“Link” is a word we all throw around a lot. A lot. Let’s go to the source on this for a minute (source: answers.com):
- A unit in a connected series of units: links of sausage; one link in a molecular chain.
- A unit in a transportation or communications system.
- A connecting element; a tie or bond: grandparents, our link with the past.
- An association; a relationship: The Alumnae Association is my link to the school’s present administration.
- A causal, parallel, or reciprocal relationship; a correlation: Researchers have detected a link between smoking and heart disease.
- To connect with or as if with a link: linked the rings to form a chain.
- (Computer Science.) To make a hypertext link in: linked her webpage to her employer’s homepage.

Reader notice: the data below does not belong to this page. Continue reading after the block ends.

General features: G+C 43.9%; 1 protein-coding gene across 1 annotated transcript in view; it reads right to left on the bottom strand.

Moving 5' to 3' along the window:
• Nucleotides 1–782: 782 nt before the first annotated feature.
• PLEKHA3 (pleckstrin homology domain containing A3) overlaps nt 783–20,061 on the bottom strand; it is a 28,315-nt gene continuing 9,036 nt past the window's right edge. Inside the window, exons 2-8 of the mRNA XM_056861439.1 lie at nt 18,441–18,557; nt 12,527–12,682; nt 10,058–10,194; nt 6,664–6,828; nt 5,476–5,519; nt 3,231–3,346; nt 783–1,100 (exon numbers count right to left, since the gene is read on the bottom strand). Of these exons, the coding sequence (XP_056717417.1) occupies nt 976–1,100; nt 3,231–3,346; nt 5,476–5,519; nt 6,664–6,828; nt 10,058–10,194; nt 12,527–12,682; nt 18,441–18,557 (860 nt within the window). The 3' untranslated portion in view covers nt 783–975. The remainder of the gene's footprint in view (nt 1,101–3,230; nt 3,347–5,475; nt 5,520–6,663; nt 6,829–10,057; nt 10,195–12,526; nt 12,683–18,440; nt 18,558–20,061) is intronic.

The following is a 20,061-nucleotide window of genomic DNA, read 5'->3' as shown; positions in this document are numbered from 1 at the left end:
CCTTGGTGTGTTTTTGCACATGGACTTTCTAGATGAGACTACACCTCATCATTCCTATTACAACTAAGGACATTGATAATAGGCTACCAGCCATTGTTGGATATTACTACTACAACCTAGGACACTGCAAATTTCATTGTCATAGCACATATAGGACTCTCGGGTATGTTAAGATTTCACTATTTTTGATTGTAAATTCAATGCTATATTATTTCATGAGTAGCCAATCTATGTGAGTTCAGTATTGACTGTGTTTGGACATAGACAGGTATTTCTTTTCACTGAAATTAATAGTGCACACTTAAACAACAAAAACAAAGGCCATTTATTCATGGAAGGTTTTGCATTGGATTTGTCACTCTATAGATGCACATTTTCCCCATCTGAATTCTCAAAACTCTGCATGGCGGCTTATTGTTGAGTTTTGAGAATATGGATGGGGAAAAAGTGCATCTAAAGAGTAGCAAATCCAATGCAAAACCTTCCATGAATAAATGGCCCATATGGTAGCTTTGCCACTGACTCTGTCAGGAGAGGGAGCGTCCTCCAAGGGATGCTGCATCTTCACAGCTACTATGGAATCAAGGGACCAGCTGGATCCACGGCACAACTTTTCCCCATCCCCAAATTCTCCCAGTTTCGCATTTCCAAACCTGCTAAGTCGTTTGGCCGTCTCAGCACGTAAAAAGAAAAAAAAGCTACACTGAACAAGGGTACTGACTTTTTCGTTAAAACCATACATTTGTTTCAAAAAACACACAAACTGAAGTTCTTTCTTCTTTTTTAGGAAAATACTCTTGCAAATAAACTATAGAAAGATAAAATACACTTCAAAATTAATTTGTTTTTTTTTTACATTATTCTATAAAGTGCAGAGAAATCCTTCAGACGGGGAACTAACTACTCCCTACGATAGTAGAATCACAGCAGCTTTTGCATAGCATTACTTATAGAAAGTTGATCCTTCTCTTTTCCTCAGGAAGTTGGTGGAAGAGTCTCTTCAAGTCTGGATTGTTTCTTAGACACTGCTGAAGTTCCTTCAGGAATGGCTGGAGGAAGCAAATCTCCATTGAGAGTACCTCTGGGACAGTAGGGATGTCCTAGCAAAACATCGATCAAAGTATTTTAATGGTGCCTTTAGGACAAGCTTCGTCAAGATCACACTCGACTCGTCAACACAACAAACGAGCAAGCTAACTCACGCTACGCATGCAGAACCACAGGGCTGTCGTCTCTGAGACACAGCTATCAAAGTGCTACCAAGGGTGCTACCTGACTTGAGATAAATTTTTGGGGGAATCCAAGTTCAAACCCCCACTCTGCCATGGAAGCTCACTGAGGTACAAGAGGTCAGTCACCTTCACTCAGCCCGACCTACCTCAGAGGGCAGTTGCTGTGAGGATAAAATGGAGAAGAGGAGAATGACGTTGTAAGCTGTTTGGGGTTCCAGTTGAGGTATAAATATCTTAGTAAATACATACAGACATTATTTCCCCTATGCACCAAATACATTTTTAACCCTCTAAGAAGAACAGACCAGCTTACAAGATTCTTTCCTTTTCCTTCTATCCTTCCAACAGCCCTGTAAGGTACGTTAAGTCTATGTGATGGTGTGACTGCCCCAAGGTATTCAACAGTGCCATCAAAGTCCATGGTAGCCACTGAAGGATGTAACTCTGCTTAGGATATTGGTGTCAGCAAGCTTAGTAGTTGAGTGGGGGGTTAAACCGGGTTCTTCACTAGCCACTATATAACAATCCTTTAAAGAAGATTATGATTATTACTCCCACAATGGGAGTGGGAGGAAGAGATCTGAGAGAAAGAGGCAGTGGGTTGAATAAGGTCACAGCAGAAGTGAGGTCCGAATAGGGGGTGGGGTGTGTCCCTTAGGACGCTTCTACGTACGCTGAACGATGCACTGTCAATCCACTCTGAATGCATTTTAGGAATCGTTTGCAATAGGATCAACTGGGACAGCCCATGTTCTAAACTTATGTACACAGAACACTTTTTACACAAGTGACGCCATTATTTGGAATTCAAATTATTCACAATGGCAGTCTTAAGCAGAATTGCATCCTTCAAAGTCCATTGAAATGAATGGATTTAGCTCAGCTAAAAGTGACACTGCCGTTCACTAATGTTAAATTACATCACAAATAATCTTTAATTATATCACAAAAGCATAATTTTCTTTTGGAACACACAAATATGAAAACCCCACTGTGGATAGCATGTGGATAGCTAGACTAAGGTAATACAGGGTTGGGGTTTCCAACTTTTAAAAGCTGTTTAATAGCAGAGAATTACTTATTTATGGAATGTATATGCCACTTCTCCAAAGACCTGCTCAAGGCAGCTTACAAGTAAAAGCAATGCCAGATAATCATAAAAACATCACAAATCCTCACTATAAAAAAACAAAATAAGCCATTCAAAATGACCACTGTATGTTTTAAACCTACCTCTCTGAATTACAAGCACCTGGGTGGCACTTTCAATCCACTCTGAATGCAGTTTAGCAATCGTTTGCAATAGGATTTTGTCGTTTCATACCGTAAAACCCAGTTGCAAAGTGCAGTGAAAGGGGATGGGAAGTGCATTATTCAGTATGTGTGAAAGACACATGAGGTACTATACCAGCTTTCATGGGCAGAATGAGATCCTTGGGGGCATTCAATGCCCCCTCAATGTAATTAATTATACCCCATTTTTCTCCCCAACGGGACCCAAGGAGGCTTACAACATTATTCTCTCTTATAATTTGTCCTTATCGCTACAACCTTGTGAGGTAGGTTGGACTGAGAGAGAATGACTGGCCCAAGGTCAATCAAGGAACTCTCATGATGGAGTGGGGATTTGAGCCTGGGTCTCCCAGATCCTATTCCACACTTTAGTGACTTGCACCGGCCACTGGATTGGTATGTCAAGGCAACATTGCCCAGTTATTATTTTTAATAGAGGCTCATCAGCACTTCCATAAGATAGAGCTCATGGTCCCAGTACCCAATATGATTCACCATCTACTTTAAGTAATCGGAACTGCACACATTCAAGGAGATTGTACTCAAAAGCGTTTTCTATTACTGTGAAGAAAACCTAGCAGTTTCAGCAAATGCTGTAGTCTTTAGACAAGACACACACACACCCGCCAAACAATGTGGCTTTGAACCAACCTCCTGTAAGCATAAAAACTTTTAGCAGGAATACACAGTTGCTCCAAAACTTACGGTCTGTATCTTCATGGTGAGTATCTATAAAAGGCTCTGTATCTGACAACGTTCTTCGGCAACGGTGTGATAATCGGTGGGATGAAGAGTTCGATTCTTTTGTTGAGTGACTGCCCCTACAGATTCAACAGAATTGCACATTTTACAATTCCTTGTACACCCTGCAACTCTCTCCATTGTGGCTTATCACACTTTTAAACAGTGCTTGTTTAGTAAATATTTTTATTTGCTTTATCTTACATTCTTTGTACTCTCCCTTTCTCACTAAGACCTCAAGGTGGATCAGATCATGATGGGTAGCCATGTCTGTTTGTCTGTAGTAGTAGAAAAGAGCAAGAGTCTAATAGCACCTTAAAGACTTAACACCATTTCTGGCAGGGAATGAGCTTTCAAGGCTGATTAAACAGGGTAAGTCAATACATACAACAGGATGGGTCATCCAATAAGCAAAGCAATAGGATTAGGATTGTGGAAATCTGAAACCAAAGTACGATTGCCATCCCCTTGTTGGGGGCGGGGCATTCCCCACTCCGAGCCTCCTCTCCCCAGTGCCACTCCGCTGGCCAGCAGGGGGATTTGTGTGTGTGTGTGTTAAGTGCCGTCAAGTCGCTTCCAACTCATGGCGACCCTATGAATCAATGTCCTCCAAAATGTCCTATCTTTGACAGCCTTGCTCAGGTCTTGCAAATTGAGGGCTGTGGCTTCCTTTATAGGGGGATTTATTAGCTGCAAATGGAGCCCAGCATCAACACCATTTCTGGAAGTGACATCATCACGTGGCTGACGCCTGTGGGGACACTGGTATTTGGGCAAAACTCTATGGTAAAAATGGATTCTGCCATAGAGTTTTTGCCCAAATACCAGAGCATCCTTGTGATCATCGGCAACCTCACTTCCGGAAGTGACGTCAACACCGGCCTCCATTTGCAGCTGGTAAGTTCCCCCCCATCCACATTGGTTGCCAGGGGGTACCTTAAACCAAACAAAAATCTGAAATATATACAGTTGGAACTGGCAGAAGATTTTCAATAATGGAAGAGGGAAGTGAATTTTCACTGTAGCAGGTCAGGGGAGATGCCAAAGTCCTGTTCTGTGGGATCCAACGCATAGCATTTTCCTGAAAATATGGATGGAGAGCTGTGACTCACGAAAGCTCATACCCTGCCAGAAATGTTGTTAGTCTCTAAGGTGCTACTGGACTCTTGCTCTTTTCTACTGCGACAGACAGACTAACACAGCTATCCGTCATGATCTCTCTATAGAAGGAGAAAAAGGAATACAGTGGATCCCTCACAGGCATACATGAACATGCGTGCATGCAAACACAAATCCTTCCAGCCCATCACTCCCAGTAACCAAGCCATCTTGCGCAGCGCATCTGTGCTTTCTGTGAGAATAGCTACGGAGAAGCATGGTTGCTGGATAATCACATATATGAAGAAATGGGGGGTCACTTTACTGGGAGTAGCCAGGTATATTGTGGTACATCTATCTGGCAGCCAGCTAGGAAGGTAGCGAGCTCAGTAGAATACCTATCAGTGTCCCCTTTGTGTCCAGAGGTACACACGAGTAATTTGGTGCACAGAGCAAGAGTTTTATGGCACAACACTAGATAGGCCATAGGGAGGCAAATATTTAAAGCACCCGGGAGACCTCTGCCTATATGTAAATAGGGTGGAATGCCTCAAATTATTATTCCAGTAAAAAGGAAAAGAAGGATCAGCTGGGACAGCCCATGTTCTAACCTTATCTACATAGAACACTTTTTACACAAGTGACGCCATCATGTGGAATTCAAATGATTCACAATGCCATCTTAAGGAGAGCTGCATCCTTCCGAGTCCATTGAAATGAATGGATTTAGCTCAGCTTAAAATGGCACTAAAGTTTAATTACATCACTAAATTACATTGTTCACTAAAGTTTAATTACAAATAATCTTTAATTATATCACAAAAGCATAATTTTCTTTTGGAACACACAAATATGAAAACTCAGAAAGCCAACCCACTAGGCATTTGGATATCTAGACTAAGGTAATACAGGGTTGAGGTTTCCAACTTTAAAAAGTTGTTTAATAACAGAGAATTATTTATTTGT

- To become connected with or as if with a link: The molecules linked to form a polymer.
- (Computer Science.) To follow a hypertext link: With a click of the mouse, I linked to the company’s website.
Now, those are just some of the definitions that are in current usage. And they are all about connection.
When two things are connected, a link joins them. Take some linked items, and join them together, and all of a sudden you have a network. Dave Gray writes:
“Networks form the basis for everything, from the tiniest atom to the entire universe. Understanding networks and how they function may be one of the most important competencies of the knowledge economy.”
I agree with Dave. Which is why from Sunday-Tuesday, like Dave, I’ll also be at MeshForum. It looks like there’ll be a few other folks there, as well:
- Shannon Clark, founder of MeshForum
- Manuel Lima, founder of VisualComplexity.com
- Robert Scoble and Shel Israel
- Heather Gold
- Anil Dash
- Michael Herman
And many others, too. Here are a few links where you can learn more about MeshForum, register, or even check out the Haystack-based network we’re setting up for the event.